Seven Worlds, One Planet – Episode 4 “Australia” Recap & Review

 

Prey VS Predator

Back for another week, David Attenborough’s Seven Worlds, One Planet returns with another dramatic episode, this time focusing its sights on the bio-diverse continent of Australia. Showcasing breathtaking scenery across Australia, the BBC continue to deliver the goods with this latest episode.

Australia is the land of survivors and it’s also one of the most diverse continents too. We begin in the jungles of Northern Australia – the oldest on our planet. Cassowary rule the forest and having seen these in Prague Zoo up close, they’re very unusual creatures. However, it turns out only half of cassowary actually make it to adulthood thanks to Australia’s deadliest prehistoric predators that feast on the young – including snakes, spiders and other reptiles.

Most of the episode sees this delicate balance between prey and predator brought into full focus. Whether it be the intelligent and ingenious shark herding fish to the shallow waters, or the deadly crocodiles lying in wait for migratory bats to swoop close, there’s a vast array of different camera techniques used to show this in all its glory. Ultimately this forms the crux of the episode too, culminating in an amazing scene late on involving dingoes hunting kangaroos.

Along with these different scenes, Seven Worlds, One Planet continues its crusade of injecting humour into every episode and this week is no exception. The most unlikely creature to be given that honour this week is that of the hunting spider. Here, we see them mating in a bizarre ritual involving paddles and outstretched legs. It’s hilarious stuff and it’s helped by the musical score which is especially excellent during this segment.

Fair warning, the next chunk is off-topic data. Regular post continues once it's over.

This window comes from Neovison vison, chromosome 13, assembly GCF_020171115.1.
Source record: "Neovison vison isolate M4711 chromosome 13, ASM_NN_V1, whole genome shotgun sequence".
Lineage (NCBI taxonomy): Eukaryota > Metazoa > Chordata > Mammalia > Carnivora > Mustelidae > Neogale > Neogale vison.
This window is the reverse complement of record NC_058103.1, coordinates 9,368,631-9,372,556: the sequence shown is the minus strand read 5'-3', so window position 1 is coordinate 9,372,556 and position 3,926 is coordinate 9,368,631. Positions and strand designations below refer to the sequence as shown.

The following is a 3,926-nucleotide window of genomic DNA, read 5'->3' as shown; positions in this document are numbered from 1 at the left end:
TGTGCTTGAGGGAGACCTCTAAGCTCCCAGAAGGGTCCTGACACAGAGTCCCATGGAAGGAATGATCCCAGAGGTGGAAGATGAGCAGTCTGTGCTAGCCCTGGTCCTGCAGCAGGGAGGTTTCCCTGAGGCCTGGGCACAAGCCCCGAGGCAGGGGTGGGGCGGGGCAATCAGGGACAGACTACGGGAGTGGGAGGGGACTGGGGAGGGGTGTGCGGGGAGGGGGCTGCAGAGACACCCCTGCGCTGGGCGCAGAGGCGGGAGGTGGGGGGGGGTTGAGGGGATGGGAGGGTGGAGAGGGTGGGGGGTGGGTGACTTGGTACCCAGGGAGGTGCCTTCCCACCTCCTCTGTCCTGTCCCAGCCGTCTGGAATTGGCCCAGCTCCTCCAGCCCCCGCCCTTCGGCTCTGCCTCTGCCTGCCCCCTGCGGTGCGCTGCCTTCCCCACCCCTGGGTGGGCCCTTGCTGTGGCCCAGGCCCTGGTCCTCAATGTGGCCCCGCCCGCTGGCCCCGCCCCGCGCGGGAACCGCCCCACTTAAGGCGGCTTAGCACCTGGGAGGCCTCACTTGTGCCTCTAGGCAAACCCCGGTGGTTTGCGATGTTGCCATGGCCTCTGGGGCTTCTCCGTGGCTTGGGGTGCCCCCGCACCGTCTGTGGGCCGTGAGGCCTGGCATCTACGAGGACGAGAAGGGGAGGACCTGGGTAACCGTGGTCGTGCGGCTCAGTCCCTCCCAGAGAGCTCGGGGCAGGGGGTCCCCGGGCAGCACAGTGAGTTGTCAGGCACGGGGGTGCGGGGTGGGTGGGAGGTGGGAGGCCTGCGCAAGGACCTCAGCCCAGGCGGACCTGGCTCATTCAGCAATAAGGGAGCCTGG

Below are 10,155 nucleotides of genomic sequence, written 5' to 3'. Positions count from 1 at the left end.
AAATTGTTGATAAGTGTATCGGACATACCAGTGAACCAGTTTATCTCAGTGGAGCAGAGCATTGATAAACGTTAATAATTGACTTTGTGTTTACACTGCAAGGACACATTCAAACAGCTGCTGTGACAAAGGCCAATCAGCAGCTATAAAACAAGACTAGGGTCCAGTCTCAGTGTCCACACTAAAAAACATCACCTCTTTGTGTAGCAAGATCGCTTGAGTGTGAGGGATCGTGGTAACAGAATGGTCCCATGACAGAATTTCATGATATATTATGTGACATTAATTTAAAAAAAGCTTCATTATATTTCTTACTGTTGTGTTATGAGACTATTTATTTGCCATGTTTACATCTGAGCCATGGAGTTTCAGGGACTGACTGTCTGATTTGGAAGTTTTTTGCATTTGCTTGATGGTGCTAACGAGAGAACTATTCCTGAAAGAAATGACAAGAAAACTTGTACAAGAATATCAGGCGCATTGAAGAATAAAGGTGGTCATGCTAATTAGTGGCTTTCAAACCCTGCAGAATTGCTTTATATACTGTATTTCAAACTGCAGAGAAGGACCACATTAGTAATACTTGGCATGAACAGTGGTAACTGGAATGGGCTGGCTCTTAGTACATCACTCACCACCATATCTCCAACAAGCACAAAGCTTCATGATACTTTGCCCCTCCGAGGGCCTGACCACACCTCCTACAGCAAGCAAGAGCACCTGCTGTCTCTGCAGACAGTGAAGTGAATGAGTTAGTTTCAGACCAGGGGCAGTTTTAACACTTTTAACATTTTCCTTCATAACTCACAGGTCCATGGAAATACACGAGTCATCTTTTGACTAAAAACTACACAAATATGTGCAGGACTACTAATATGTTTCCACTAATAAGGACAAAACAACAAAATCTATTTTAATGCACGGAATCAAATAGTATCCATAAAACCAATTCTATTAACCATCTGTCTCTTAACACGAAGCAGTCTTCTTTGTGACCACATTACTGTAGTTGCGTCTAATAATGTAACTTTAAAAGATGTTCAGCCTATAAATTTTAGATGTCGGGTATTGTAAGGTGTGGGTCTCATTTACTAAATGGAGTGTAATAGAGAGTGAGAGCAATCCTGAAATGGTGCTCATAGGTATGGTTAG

As we head further adrift from these lush environments, we see how dry and desolate Australia actually is. Its shocking to see this dusty, alien world from space but here reptiles thrive in this environment. Seeing the clever way reptiles use water leads us on to a final scene involving the Tasmanian devil and the dangers it faces, on the cusp of going extinct.

Inevitably, we finish the episode with the usual on-location segment involving the dingo and how difficult they were to film. Some of this is thanks to the way humans persecuted these creatures over the years so to combat this weariness, the crew decide to use drones and helicopters, helping to capture the hunt in all its glory and pay testament to the ingenuity of the camera crew.

With less of the themes surrounding humanity’s destruction of the environment and instead a more driven episode focusing on Australia’s biodiversity, Seven Worlds, One Planet delivers another visually stunning episode, one focused on the prey VS predator struggle that’s dominated the animal kingdom since life came to be. Seeing these on such a grand scale is amazing to watch and easily the highlight this week. Australia is a beautiful and deadly continent and that is really emphasized here too, thanks to a mix of great camerawork and the usual calming narration from David Attenborough. As we cast our sights on Europe for next week’s episode, BBC’s documentary series bows out with another great hour of natural history.

 

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  • Episode Rating
4.5

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